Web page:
Marlborough has 20% of New Zealand’s coastline, 75% percent of its wine production – including its world-renowned Sauvignon Blanc – excellent bike trails, awesome walking tracks and an abundance of gourmet food. It offers a fantastic blend of outdoor activities, from relaxed to more adventurous, around its labyrinth of bush-lined peninsulas and bays. Before being whisked away by the rest of the South Island, be sure to explore the lovely Marlborough region.
KEY TOWNS AND REGIONS
Blenheim and Wairau Valley
Blenheim is the biggest town in Marlborough, enjoying one of the sunniest climates in the country. It is an ideal base for those who want to explore the local wine and food culture. You’ll also discover evidence of Maori sites and records of the early European whalers through to the colonial settlement of the region beginning around 1840. Blenheim is the focal point for the Marlborough wine-growing region, with a number of wineries located on the town’s edges and many more just a short drive away.
Stretching beyond Blenheim and to the nearby town of Renwick, rows and rows of vines are laid out across the stony fertile soils of the Wairau Plains. You can take one of the numerous guided wine and food trails from Blenheim or Renwick. Further up the Wairau Valley the vines give way to wide expanses of land and the forest-clad foothills of the Richmond and St Arnaud ranges, offering numerous walking tracks.
Picton and Queen Charlotte Sound
The picturesque port town of Picton is the gateway to the South Island from the Cook Strait ferries. The town is chock full of unique local artworks and delicately crafted jewellery and pottery amid its many galleries and souvenir gift shops. Built around a very sheltered harbour, Picton also has an attractive seafront dotted with cafes and restaurants.
It is also the perfect location to use as a launching pad to experience all that the Queen Charlotte Sound offers. There are nature reserves and a range of local bush walks with varying degrees of difficulty, all offering spectacular views. Travel by boat to walk the famous Queen Charlotte Track, 71km of spectacular walking tracks stretching from Ship Cove to Anakiwa that traverse historic sites, secluded bays, skyline ridges and coastal bush.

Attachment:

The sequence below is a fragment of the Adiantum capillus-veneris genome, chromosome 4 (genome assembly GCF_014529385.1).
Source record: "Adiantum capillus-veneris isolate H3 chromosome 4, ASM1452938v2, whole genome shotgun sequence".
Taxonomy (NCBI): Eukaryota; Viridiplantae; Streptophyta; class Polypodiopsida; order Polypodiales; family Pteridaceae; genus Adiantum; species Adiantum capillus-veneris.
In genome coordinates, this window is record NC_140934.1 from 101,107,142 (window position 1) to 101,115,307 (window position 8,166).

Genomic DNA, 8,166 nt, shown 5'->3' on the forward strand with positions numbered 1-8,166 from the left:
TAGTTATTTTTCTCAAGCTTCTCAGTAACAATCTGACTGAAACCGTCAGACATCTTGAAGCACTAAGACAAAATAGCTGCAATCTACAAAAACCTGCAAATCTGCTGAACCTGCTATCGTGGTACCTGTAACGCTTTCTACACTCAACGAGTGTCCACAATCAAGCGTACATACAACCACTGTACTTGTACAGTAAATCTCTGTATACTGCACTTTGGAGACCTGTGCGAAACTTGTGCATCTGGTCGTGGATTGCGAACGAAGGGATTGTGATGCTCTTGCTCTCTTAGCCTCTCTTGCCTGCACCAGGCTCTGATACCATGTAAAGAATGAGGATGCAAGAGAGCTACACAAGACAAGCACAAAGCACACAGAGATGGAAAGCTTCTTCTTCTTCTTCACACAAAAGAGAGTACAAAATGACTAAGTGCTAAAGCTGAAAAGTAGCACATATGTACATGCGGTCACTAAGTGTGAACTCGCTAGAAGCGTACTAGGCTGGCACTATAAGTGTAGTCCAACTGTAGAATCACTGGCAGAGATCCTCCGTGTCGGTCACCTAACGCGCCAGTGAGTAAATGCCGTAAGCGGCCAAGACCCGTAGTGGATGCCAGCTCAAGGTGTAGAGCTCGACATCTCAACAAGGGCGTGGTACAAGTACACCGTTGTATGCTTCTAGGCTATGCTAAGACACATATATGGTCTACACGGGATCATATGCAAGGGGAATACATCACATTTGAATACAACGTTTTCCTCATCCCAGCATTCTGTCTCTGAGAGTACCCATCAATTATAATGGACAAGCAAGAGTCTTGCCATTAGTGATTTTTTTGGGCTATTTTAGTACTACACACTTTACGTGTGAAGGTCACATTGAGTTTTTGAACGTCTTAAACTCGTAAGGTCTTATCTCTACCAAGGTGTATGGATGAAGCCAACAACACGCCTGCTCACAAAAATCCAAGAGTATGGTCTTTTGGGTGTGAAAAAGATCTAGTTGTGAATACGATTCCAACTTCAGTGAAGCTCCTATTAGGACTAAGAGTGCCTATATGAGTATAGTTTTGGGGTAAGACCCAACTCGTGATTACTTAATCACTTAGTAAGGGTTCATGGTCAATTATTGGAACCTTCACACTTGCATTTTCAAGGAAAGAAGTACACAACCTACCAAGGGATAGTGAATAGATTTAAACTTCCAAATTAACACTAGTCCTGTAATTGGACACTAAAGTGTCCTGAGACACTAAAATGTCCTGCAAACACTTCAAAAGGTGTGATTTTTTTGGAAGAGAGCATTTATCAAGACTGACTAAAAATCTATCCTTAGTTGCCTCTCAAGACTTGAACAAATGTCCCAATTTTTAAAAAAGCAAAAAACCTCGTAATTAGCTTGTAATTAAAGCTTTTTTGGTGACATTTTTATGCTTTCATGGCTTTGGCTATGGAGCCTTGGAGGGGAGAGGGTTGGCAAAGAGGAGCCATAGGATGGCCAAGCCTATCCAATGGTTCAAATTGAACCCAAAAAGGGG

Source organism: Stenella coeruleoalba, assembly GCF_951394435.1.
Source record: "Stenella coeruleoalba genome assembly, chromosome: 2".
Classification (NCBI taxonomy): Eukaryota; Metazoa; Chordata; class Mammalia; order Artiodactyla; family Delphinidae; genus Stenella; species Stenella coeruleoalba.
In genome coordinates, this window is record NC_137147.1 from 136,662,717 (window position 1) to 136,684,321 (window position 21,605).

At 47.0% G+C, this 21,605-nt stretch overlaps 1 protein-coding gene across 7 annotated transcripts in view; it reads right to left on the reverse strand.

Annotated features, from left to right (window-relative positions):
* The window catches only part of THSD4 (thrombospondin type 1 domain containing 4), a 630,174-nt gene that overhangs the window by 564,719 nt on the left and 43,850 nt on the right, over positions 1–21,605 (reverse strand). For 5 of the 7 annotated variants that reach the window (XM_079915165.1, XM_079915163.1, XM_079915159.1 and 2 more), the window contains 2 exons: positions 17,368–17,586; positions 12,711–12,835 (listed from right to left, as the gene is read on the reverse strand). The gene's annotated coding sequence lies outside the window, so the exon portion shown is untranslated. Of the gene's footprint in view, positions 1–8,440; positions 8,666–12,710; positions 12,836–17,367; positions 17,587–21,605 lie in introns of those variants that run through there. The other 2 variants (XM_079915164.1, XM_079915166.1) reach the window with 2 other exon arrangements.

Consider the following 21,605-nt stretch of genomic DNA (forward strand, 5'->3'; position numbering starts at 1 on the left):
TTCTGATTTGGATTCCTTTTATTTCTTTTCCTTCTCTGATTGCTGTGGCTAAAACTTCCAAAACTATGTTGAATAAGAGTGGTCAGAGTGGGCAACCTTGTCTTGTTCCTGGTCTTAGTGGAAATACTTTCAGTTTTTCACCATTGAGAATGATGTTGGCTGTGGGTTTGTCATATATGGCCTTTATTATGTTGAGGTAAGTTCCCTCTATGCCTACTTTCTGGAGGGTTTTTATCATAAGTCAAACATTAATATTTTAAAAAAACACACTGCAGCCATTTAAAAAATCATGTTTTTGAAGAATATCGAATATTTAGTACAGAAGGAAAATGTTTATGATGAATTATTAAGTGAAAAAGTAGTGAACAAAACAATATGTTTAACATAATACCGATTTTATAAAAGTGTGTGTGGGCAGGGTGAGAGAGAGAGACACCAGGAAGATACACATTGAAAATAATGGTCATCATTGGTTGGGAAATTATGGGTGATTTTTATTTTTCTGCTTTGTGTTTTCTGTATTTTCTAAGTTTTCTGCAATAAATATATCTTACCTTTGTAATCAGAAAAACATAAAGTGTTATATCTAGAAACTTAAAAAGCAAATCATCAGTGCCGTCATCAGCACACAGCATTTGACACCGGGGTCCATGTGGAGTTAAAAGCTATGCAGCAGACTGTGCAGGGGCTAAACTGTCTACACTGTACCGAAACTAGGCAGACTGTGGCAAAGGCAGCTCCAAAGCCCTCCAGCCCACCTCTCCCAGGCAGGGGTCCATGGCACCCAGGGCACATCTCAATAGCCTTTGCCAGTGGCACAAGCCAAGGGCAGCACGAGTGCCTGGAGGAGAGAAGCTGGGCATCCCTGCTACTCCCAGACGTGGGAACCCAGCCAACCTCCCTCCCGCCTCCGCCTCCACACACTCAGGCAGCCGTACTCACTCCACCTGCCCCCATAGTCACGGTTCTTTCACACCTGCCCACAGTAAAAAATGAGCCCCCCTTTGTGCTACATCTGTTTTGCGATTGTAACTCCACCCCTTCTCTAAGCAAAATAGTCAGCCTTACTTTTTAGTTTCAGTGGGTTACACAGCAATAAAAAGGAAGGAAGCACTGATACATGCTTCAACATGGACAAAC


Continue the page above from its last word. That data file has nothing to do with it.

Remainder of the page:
Havelock, Pelorus and Kenepuru Sound
Located between Picton and Nelson, Havelock is an authentic and historic little fishing port. Once a gold mining settlement, the town has many quaint colonial buildings, which today house boutique galleries and eateries. Havelock is best known as the Greenshell Mussel Capital of the World. These delicious shellfish are a product of a thriving local aquaculture industry in the cool, deep waters of Pelorus Sound and Kenepuru Sound.
Havelock is the perfect starting point for exploring the sounds, as well as the smaller Mahau Sound. Pelorus Bridge Scenic Reserve offers easily accessible walking tracks ranging from five minutes to four hours, and the refreshing forest and river scenery is perfect for swimming and fishing. The popular Pelorus Track, a three to four-day tramp in the Richmond Forest Park, leads up to the Pelorus Valley and over the Bryant Range.
Getting here and around:
Picton is connected to Wellington via the Cook Strait ferries, most prominently, Interislander and Bluebridge.
The Coastal Pacific train is a scenic rail service between Blenheim and Kaikoura over the summer months.
Marborough Airport is a five minute drive from the city centre. You can also fly into Koromiki Airport a few minutes out from PIcton.
Regular coach and bus services connect Marlborough to the rest of South Island. Shuttle service is also available.
Spring (Sep-Nov) – warming up with clear days and showers clearing, 8-18°C; Summer (Dec-Feb) – warm and sunny, 21-30°C; Autumn (Mar-May) – cooling down, 8-19°C; Winter (Jun-Aug) – cool temperatures with some rain, 4-15°C.
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